‘It’s really pretty’ — Va. researcher names bug after Taylor Swift

A Virginia entomologist identified a new bug, and when it came time to give it a name, he thought of one of his favorite musicians.

Derek Hennen, now with the Virginia Department of Agriculture, was researching at a lab at Virginia Tech on “a genus called the twisted claw millipede” when he and fellow entomologists Jackson Means and Paul Marek identified 17 new species in the Appalachians, he said.

Hennen said Swift’s music was comforting after long, unsuccessful days out hunting for specimens: “On the drive back, put on a Taylor Swift CD. And she pretty much has a song for every emotion.”

The newly described twisted-claw millipede Nannaria swiftae. (Courtesy Derek Hennen)

He added, “I was thinking, it’d be really fun to name a species after her if we find enough. And that was not a problem. We had so many undescribed species to name.”

So when he found one in Tennessee, he said, “Well, you know, she used to live in Tennessee. And maybe at one point, she was walking through the woods, and could have been at one of these places where they live.”

So he named it Nannaria swiftae — the Swift Twisted-claw millipede.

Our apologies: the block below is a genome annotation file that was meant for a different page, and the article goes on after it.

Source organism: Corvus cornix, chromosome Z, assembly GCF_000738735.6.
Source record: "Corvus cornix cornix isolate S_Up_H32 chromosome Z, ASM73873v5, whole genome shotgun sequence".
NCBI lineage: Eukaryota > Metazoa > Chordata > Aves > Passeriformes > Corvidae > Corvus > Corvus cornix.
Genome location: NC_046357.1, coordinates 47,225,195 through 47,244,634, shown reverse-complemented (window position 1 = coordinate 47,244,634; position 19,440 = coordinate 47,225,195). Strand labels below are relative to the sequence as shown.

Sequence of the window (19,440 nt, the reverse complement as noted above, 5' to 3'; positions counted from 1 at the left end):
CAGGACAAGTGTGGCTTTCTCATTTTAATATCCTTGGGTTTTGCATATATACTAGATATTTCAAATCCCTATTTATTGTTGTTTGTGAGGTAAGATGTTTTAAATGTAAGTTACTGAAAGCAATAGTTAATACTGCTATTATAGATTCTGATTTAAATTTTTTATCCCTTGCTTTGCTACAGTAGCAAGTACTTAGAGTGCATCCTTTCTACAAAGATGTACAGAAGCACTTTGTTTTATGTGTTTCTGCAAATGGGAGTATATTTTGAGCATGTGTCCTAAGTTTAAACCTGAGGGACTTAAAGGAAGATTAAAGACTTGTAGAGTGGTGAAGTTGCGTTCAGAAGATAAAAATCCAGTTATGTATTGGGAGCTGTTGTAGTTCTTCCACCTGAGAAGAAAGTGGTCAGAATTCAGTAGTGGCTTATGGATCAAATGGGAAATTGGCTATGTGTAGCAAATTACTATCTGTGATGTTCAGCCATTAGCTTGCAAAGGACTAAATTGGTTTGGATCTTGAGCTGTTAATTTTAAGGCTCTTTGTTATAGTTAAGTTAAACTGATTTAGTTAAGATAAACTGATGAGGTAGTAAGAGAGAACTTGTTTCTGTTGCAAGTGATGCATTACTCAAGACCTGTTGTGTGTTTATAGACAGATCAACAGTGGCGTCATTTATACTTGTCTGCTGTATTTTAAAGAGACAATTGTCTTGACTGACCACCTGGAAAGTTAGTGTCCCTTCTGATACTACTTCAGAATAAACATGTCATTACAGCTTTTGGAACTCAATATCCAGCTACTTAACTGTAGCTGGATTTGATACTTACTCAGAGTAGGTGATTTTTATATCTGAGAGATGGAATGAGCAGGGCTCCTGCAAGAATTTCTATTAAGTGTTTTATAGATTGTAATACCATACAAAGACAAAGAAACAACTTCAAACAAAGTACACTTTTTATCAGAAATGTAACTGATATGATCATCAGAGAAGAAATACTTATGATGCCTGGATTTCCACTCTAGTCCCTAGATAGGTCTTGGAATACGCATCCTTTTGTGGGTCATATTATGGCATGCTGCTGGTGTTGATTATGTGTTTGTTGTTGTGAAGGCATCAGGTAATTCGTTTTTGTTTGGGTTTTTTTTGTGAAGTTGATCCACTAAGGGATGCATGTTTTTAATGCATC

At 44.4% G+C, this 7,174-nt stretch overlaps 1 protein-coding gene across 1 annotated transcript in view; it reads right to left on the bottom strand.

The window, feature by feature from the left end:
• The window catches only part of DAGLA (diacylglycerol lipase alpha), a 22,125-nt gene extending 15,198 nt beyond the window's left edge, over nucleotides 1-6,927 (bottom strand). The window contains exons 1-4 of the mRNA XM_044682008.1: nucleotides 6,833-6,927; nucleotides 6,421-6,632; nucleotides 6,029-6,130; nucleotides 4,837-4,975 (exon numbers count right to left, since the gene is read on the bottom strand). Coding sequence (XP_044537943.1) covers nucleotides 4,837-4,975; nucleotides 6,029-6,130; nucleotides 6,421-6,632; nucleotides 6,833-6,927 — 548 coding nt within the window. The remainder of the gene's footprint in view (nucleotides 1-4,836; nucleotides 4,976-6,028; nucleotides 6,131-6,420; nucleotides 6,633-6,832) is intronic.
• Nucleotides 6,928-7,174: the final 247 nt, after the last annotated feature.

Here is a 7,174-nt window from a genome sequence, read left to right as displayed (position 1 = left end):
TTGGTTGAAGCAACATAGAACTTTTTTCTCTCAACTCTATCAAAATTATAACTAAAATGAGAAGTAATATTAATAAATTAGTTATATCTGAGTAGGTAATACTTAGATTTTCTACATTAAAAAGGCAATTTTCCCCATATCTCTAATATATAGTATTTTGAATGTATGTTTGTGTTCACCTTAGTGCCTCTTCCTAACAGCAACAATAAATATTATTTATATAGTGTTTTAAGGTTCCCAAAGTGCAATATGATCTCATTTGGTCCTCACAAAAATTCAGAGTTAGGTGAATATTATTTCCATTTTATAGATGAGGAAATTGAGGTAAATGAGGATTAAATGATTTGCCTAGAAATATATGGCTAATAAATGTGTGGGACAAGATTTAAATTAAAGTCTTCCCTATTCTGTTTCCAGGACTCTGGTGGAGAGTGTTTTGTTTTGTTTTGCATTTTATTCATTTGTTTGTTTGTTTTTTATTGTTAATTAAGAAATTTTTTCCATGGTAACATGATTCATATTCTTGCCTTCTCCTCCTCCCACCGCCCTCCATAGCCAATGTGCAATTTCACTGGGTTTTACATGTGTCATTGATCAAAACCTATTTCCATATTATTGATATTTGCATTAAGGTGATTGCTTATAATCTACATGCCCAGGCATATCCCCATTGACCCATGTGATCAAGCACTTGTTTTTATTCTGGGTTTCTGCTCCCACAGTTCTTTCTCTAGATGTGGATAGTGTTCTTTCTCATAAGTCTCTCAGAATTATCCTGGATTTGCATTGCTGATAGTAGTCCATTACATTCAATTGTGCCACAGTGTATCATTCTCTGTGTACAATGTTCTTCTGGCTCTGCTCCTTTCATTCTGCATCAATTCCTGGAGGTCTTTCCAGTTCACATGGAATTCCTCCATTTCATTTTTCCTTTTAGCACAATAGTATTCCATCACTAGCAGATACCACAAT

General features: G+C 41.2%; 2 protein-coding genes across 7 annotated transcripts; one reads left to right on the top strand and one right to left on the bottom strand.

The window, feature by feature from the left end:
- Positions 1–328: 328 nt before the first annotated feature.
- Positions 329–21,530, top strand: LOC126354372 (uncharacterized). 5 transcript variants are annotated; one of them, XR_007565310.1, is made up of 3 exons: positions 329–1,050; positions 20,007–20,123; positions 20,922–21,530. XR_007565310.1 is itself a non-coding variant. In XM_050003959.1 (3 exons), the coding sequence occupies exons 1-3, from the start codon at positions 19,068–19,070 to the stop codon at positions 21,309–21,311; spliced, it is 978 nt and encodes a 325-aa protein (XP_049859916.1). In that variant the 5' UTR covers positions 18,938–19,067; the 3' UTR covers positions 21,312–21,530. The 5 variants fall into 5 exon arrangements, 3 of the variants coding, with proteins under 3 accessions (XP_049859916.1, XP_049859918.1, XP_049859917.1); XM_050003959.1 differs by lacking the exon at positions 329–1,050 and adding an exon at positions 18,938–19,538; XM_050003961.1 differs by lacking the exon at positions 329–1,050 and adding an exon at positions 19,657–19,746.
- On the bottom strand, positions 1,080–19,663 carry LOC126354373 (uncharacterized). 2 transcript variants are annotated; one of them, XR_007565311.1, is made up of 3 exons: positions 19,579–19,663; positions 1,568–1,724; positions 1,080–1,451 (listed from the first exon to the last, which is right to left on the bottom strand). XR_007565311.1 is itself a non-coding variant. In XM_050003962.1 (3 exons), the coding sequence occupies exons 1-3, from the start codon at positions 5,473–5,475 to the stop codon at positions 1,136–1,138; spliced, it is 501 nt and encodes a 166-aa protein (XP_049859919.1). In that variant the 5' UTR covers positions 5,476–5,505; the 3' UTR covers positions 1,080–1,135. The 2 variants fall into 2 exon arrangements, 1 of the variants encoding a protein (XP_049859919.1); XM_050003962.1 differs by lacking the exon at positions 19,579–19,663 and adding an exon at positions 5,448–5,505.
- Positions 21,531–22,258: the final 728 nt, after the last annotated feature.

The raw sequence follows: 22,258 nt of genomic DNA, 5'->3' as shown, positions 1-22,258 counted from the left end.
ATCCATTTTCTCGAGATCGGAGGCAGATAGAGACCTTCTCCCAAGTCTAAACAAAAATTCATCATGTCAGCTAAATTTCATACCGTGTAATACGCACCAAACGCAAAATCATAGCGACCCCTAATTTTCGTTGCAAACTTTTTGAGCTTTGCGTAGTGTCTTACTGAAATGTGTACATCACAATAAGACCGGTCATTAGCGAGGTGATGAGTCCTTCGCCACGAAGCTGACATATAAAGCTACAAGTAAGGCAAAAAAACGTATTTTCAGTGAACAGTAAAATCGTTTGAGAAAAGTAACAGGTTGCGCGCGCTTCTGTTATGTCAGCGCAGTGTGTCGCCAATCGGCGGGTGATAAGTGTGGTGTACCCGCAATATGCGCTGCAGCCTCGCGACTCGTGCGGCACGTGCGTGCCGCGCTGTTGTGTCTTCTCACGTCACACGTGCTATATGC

Millipedes such as the one he named after the pop composer have great value to the ecosystem as what Hennen called “really great decomposers.” They eat dead plant matter and “open up those nutrients to be used by other organisms in the ecosystem.”

He compared them to “little tractors running through the leaf litter, recycling the plant material to open up all these nutrients” and called them unsung heroes of the ecosystem: “We don’t think about all these tiny litter critters that are out there.”

Also, he said, they’re pretty and they smell nice.

“It’s kind of this nice, shiny, chestnut brown and black color, and then down the sides of the body on each segment, it has these nice orange spots on it,” he said, and their chemical defense system gives off a “cherry or almond smell.”

Millipedes play an important role in the echo system

Hennen hopes the result of his bringing together two of his passions can help inspire others to take a closer look at the nature that they have around them.

“Everybody’s coming together for this millipede, which is really cool to see,” he said. “I hope that encourages people to give a second thought to all the little bugs out there that they may not have known about before and kind of have a new appreciation for them.”

Researchers consider it an honor to have something named after them, and Hennen hopes Swift does too.

“I hope she likes it. I hope it puts a smile on her face,“ he said.

WTOP’s Michelle Basch contributed to this report.

Kristi King

Kristi King is a veteran reporter who has been working in the WTOP newsroom since 1990. She covers everything from breaking news to consumer concerns and the latest medical developments.

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